Once again, our core is exactly what it sounds like: Our center. When we’re weak or out of alignment, it makes it harder to find our center of gravity, which can make us more prone to injury, especially in moments when we’re trying to perform multiple movements at once (coordination). By strengthening your core, Pilates may make it easier to find your balance — and maintain it.
As your balance and coordination improve, so does your proprioception (spatial awareness). The result is more effective, balanced movement and a reduced risk of falls or other accidents.
Like meditation and yoga, focusing on your body and breathing is central to Pilates. That awareness will help you better understand your body, for instance: Which muscles are strongest and how they compensate for weaker muscles elsewhere, where you store tension and what makes you feel your best. That education can help you better understand the signals your body sends you every day.
Like yoga and many other mindfulness practices, Pilates is as much about intentional breathing as it is about the body. Being aware of and controlling your breath doesn’t just allow you to deepen a stretch or perform at a higher level — research shows it can also reduce stress. If you allow the breath coaching you get in a Pilates class to spill over into your daily life, you may find yourself better able to handle difficult situations and emotions.
Mental health and well-being
The benefits of exercise for your mental health and well-being are, at this point, firmly established.
While not a high-intensity workout, Pilates gets your heart pumping, and combines strength and resistance training with deep stretching. Think of Pilates as complementing — not replacing — any mental health support you’re already receiving.
How to get started
Thinking of taking the Pilates plunge? Here are a few tips to help you get started:
- Speak to your doctor. It’s always a good idea to talk with a healthcare provider before starting a new workout routine. Pilates is a great choice for people with a wide array of chronic medical conditions, but — depending on your situation — you may need to adjust your practice slightly. It’s especially important to talk to a doctor if you’re injured or recovering from surgery. Pilates can be a healing practice, but starting too early could make things worse.
- Make sure you have a qualified instructor. According to Bar, you need a good Pilates instructor — even if you’re doing mat exercises at home via live video instruction or pre-recorded video. There’s no license required to teach Pilates, but you can check to see if an instructor is a member of any professional organizations or governing bodies in your area. Reading reviews and getting recommendations from friends is a good idea. It’s especially important to find an instructor with advanced training if you’re doing Pilates to address a specific health concern. One mark of a good instructor: patience. “Whether you’re doing Pilates one-on-one or in a group setting, the exercises have to be at your level — and you have to build up the difficulty slowly,” Bar states. “You can’t just jump in, and your instructor needs to recognize that.”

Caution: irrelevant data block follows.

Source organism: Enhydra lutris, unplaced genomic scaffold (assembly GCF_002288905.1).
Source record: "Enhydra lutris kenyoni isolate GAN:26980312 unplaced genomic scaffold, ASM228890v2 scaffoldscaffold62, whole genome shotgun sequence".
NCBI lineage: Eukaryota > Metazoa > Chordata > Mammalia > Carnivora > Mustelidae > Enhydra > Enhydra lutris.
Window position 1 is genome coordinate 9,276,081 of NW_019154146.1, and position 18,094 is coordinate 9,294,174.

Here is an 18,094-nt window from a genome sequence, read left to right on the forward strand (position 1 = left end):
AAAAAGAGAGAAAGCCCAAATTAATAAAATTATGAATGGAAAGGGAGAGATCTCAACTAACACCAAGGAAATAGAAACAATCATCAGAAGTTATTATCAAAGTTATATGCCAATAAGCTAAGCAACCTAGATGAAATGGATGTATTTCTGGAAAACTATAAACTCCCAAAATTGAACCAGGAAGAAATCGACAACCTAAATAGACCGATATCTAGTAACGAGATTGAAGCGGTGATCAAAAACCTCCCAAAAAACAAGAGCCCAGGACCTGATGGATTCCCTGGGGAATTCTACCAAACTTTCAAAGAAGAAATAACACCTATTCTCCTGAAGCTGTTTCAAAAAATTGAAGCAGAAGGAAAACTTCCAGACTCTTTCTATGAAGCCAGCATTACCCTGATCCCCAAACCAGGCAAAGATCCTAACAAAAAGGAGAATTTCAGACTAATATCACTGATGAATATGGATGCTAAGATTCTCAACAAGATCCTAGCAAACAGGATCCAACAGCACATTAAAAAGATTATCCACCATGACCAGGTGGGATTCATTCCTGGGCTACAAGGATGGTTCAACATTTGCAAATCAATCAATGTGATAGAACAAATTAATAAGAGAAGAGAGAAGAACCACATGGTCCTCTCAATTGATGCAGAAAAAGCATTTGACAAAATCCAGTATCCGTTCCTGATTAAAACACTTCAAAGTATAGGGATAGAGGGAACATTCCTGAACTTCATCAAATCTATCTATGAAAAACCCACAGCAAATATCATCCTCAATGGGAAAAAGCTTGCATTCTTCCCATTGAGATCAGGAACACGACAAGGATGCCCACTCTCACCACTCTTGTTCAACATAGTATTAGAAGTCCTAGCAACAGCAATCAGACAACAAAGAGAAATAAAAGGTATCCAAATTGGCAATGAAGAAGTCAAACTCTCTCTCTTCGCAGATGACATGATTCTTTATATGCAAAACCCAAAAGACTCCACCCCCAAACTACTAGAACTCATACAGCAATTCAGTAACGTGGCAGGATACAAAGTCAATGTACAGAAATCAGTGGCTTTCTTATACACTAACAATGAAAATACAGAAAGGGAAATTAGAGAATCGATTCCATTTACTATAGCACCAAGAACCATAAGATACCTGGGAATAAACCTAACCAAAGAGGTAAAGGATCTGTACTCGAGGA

- Start slow. Even if you’re a fitness buff, it’s important to start your Pilates practice slow and easy, working way up to higher difficulty levels. You’re training your body to move differently, so you can expect to be sore. If you try to progress too quickly, you could injure yourself.
- Don’t assume using a mat is “easier” than using a reformer. There are benefits and drawbacks to both kinds of Pilates — and neither is easy. In fact, a lot of studio classes use both techniques. When you use a mat, Bar explains, “You’re working your body against gravity. Freeform Pilates can actually be harder on the back than using a reformer.” Bar also notes that although reformers can be purchased for home use, it’s important to work with an instructor to learn the correct alignment. They’ll watch you perform the exercises to make sure each movement is done efficiently and safely.
- Do what’s right for you. There’s a common misconception that you can only do Pilates if you have a lot of money and are already athletic. The cost can be expensive, but with some research, you can frequently find good deals. For example, buying sessions or class bundles often makes classes more affordable. As you decide how you want your Pilates practice to look — studio vs. home, solo vs. group, mat vs. reformer, etc. — take your fitness level, finances and personal comfort into consideration. And don’t be afraid to change things up if you need to.
You may find that — after getting used to it — Pilates is your new favorite workout. That’s great … as long as you’re supplementing your Pilates workouts with other kinds of exercise.
“It’s not necessarily a stand-alone exercise,” Barr explains. “Because you’re working your muscle groups, you’ll get your heart rate up. But Pilates is not as heavy a cardiovascular workout. There’s some deep stretching and some resistance, yes, but Pilates should still be part of a well-balanced exercise program.”
In other words, doing Pilates three to five times a week is great, but make sure you’re also dedicating time to strength-building activities for your shoulders and arms (like resistance training) and aerobic exercise (like cycling) every week.
The nearly century-old practice of Pilates provides a low-impact, full-body workout that could be a great addition to a well-balanced exercise program. While the research on the health benefits of Pilates isn’t definitive, it suggests Pilates can positively impact your physical and mental health. While it can seem intimidating from the outside, finding a good instructor — and talking to your doctor — will help you find the safest and most effective entry point for you.